Trafficking in Human Beings
1. Trafficking in human beings in Europe is not a new phenomenon.
2. In the latest years it influence Latvia as well after when Eastern European countries opened their borders after the fall of the iron curtain.
3. Worldwide, more than one million human beings are trafficked across international borders each year. Of those, it is believed that more than 80 percent are women and girls, and that 70 percent of them were forced into sexual servitude.
4. Mainly girls are exploited every year in the multi-billion dollar sex industry, one third of all girls are subject to coercive sexual relations, one fifth are victims of forced marriages and close to a million were infected last year with HIV.
But the important point here is that there is always, behind this appalling crime, a human face - a human being - which is why trafficking constitutes such a severe assault on our common humanity. Accordingly, it must be seen first and foremost as a human rights problem.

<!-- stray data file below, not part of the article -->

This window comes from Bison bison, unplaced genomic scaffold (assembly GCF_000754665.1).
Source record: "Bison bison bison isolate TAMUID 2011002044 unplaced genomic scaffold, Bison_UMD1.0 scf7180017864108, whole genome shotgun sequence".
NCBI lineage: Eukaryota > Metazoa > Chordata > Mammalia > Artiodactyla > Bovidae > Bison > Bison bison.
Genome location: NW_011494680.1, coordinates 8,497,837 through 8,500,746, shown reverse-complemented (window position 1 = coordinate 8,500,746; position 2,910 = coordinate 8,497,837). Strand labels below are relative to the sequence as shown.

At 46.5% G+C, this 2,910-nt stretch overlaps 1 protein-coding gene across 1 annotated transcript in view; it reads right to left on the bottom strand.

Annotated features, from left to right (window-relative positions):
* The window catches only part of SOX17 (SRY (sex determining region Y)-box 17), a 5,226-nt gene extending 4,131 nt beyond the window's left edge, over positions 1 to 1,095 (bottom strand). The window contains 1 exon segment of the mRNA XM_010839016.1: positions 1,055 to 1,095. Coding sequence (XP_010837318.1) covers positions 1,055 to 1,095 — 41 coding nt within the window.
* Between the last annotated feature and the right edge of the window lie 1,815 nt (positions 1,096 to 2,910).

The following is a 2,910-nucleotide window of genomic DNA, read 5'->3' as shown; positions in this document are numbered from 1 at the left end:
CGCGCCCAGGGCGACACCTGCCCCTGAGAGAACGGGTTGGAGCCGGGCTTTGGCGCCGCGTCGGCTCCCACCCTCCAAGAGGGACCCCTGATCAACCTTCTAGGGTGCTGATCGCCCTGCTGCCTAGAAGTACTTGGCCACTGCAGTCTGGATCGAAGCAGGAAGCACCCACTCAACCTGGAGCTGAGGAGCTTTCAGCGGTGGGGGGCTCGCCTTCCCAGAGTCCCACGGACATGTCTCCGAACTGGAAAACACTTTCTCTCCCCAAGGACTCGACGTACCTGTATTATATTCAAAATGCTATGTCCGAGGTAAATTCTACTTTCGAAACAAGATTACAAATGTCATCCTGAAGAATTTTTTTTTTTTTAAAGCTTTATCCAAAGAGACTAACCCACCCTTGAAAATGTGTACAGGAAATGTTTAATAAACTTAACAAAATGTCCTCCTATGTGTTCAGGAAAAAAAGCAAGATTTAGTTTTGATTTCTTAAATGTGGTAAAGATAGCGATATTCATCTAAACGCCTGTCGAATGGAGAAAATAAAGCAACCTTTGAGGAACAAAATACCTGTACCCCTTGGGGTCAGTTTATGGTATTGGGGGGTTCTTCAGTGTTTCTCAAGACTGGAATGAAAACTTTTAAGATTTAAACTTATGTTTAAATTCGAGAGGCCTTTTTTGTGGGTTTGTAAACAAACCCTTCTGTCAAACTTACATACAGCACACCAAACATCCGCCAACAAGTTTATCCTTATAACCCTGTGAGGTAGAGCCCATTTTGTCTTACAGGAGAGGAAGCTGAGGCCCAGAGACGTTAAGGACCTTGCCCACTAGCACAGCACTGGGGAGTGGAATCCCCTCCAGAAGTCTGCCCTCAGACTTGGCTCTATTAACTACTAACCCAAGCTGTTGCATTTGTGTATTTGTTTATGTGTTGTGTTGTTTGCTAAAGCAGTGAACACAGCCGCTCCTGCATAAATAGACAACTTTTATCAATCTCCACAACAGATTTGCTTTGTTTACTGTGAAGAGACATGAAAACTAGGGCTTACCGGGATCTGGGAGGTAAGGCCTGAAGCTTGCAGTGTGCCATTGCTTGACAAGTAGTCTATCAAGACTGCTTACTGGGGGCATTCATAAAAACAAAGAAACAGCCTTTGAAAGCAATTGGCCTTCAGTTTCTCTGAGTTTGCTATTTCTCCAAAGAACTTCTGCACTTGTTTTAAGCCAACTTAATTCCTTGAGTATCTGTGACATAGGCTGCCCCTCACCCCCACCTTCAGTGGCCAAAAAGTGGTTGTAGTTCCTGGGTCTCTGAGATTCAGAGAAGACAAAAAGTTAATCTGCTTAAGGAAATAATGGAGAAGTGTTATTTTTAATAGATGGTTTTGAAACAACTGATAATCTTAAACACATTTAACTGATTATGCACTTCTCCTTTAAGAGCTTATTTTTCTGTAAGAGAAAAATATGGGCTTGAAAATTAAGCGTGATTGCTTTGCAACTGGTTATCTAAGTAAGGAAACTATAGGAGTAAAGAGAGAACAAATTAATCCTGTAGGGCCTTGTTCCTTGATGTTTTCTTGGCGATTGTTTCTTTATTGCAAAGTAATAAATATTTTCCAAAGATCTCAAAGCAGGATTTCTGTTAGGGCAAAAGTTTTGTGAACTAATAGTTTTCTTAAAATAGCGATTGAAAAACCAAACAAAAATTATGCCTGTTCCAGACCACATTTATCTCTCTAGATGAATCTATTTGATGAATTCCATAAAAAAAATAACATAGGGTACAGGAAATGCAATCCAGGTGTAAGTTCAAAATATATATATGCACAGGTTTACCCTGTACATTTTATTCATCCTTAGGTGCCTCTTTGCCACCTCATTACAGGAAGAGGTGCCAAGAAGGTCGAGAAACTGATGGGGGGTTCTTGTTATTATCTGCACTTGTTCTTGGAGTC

Trafficked persons are entitled to protection, assistance and redress in their own right, regardless of their willingness or capacity to press charges and/or give testimony against their traffickers.
Trafficking in persons constitutes first and foremost a human rights violation. A response to this crime therefore necessitates a strong human rights based, victimcentered approach.
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